Groundwork for the US Foreign Account Tax Compliance Act (FATCA) is pressing on with another release of updated rules and guidelines for banks and financial institutions.
Table of contents
As activity ramps up for the start of FATCA on July 1, the Internal Revenue Service (IRS) published a stack of revisions and new regulations for financial institutions to follow.
They included technical notes on how US banks and financial organisations will withhold tax on payments due for offshore financial institutions that fail to comply with reporting financial information about accounts and investments controlled by US taxpayers.
The ‘final’ FATCA rules were published in January, but while the US Treasury continues to negotiate tax information sharing agreement with other governments, changes to the treaties are leading to regular updates relating to how FATCA will actually work.
The latest package of amendments covers more than 50 updates to the last set of ‘final’ rules.
The big shift in policy is a change of focus for overseas trusts and companies controlled by US taxpayers who now have to report financial information directly to the IRS, moving the responsibility away from offshore banks and financial institutions.
Many of the updates are housekeeping, adjusting foreign income reporting laws in existence before FATCA in line with the new law and removing any duplicate provisions.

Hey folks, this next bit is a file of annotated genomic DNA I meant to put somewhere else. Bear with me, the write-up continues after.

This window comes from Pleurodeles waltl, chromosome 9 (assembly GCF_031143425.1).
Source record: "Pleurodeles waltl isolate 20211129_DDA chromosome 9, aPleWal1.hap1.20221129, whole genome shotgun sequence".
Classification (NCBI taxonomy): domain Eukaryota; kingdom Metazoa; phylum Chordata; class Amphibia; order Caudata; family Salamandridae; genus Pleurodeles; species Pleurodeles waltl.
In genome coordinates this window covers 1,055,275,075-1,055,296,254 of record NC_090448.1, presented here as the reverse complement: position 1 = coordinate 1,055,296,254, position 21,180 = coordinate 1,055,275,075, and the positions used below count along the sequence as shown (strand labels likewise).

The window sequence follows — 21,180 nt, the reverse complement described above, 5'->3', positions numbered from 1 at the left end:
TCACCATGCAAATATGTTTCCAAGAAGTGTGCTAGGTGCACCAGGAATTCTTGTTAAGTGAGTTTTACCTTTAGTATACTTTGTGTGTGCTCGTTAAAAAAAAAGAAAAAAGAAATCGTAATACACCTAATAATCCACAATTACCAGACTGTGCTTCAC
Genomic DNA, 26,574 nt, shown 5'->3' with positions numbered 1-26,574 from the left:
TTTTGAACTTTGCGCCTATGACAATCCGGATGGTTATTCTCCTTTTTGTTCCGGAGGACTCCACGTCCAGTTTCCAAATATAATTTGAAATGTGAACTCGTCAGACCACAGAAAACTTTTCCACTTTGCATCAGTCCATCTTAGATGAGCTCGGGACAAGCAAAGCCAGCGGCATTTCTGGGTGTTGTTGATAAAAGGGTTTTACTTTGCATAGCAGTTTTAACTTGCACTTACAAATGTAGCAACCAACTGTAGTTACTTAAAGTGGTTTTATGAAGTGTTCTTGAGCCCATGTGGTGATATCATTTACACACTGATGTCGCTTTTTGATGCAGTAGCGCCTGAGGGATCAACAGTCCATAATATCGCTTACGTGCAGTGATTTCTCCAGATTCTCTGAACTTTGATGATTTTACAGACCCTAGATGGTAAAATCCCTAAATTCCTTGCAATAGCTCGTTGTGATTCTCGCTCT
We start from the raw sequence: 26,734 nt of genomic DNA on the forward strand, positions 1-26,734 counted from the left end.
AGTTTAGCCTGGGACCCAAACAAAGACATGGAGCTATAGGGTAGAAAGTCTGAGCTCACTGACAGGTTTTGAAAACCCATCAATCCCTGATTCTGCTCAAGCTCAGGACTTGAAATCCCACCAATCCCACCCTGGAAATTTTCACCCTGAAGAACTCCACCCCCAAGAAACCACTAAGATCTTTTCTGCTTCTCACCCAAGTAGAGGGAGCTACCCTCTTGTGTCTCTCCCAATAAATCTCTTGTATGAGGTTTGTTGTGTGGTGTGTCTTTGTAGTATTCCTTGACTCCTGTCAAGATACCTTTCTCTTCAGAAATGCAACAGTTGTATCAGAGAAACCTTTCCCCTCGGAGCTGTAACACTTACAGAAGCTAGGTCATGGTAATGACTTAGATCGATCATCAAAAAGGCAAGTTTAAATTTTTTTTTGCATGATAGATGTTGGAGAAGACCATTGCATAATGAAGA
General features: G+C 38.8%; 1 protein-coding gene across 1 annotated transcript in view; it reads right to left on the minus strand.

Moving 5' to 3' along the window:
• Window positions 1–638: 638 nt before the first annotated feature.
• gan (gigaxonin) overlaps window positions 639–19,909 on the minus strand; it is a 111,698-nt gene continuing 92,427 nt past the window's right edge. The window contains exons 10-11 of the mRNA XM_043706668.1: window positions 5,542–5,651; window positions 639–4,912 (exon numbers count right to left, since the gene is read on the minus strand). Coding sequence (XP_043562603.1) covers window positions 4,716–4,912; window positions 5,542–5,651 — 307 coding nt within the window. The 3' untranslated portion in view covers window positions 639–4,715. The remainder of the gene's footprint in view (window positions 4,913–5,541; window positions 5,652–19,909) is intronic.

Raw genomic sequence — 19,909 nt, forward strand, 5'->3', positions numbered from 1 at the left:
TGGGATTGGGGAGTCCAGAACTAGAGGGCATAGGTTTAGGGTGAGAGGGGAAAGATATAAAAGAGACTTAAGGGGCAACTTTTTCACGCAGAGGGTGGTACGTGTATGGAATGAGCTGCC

“The changes are designed to make customer reporting easier and more direct in response to negotiations we have had with financial institutions,” said an IRS spokesman.
“These should be the final substantial changes before FATCA starts, although some more minor tweaks may be needed along the way.
“No further delays are expected for the implementation of FATCA and we’ve pulled all the stops out to make sure the July 1 deadline is well and truly met.”
Reporting offshore income
FATCA was passed with the support of President Barak Obama in 2010 with the aim of encouraging US taxpayers with earnings from overseas bank accounts and investments to report their income on tax returns.
The law demands foreign financial institutions with American customers report their financial information to the IRS. FATCA is a carrot-and-stick law that threatens fines and withholding penalties on financial institutions that do not comply with the rules.
Around 750,000 banks, funds and financial firms worldwide are busy signing up to FATCA via the IRS online portal to register as FATCA agents by July 1.
Many governments have also pledged to swap tax and financial information with the US as part of FATCA.
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